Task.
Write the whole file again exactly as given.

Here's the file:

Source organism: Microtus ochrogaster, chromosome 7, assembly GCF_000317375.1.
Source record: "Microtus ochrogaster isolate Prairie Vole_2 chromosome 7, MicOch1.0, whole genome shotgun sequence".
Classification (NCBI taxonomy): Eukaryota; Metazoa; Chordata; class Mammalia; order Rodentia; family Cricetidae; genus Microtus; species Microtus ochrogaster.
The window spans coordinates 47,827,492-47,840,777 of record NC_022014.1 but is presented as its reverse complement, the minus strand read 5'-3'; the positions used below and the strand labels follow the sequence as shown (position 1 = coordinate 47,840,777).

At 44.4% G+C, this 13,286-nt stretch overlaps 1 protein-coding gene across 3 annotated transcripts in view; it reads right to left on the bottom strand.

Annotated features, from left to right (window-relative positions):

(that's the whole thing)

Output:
Source organism: Microtus ochrogaster, chromosome 7, assembly GCF_000317375.1.
Source record: "Microtus ochrogaster isolate Prairie Vole_2 chromosome 7, MicOch1.0, whole genome shotgun sequence".
Classification (NCBI taxonomy): Eukaryota; Metazoa; Chordata; class Mammalia; order Rodentia; family Cricetidae; genus Microtus; species Microtus ochrogaster.
The window spans coordinates 47,827,492-47,840,777 of record NC_022014.1 but is presented as its reverse complement, the minus strand read 5'-3'; the positions used below and the strand labels follow the sequence as shown (position 1 = coordinate 47,840,777).

At 44.4% G+C, this 13,286-nt stretch overlaps 1 protein-coding gene across 3 annotated transcripts in view; it reads right to left on the bottom strand.

Annotated features, from left to right (window-relative positions):